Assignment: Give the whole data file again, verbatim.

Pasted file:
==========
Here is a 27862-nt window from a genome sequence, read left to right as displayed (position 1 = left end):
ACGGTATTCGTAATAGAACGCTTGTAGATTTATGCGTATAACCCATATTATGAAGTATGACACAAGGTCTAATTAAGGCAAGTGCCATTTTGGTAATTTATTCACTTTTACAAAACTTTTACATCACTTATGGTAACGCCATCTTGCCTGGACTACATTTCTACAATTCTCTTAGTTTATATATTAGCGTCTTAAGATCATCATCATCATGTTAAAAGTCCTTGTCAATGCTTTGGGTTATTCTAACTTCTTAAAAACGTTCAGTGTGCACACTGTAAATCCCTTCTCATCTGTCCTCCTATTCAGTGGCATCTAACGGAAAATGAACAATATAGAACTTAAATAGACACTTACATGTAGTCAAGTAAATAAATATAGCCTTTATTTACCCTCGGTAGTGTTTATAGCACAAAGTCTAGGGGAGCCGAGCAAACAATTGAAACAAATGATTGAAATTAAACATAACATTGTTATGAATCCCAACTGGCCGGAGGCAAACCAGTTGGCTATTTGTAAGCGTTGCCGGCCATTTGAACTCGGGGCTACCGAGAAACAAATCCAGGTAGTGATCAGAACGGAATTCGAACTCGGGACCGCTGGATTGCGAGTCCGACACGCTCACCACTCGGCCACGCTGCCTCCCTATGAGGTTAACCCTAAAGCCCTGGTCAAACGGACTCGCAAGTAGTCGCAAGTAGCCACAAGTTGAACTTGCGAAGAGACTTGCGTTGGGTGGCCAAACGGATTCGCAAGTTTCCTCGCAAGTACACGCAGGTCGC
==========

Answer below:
Here is a 27862-nt window from a genome sequence, read left to right as displayed (position 1 = left end):
ACGGTATTCGTAATAGAACGCTTGTAGATTTATGCGTATAACCCATATTATGAAGTATGACACAAGGTCTAATTAAGGCAAGTGCCATTTTGGTAATTTATTCACTTTTACAAAACTTTTACATCACTTATGGTAACGCCATCTTGCCTGGACTACATTTCTACAATTCTCTTAGTTTATATATTAGCGTCTTAAGATCATCATCATCATGTTAAAAGTCCTTGTCAATGCTTTGGGTTATTCTAACTTCTTAAAAACGTTCAGTGTGCACACTGTAAATCCCTTCTCATCTGTCCTCCTATTCAGTGGCATCTAACGGAAAATGAACAATATAGAACTTAAATAGACACTTACATGTAGTCAAGTAAATAAATATAGCCTTTATTTACCCTCGGTAGTGTTTATAGCACAAAGTCTAGGGGAGCCGAGCAAACAATTGAAACAAATGATTGAAATTAAACATAACATTGTTATGAATCCCAACTGGCCGGAGGCAAACCAGTTGGCTATTTGTAAGCGTTGCCGGCCATTTGAACTCGGGGCTACCGAGAAACAAATCCAGGTAGTGATCAGAACGGAATTCGAACTCGGGACCGCTGGATTGCGAGTCCGACACGCTCACCACTCGGCCACGCTGCCTCCCTATGAGGTTAACCCTAAAGCCCTGGTCAAACGGACTCGCAAGTAGTCGCAAGTAGCCACAAGTTGAACTTGCGAAGAGACTTGCGTTGGGTGGCCAAACGGATTCGCAAGTTTCCTCGCAAGTACACGCAGGTCGC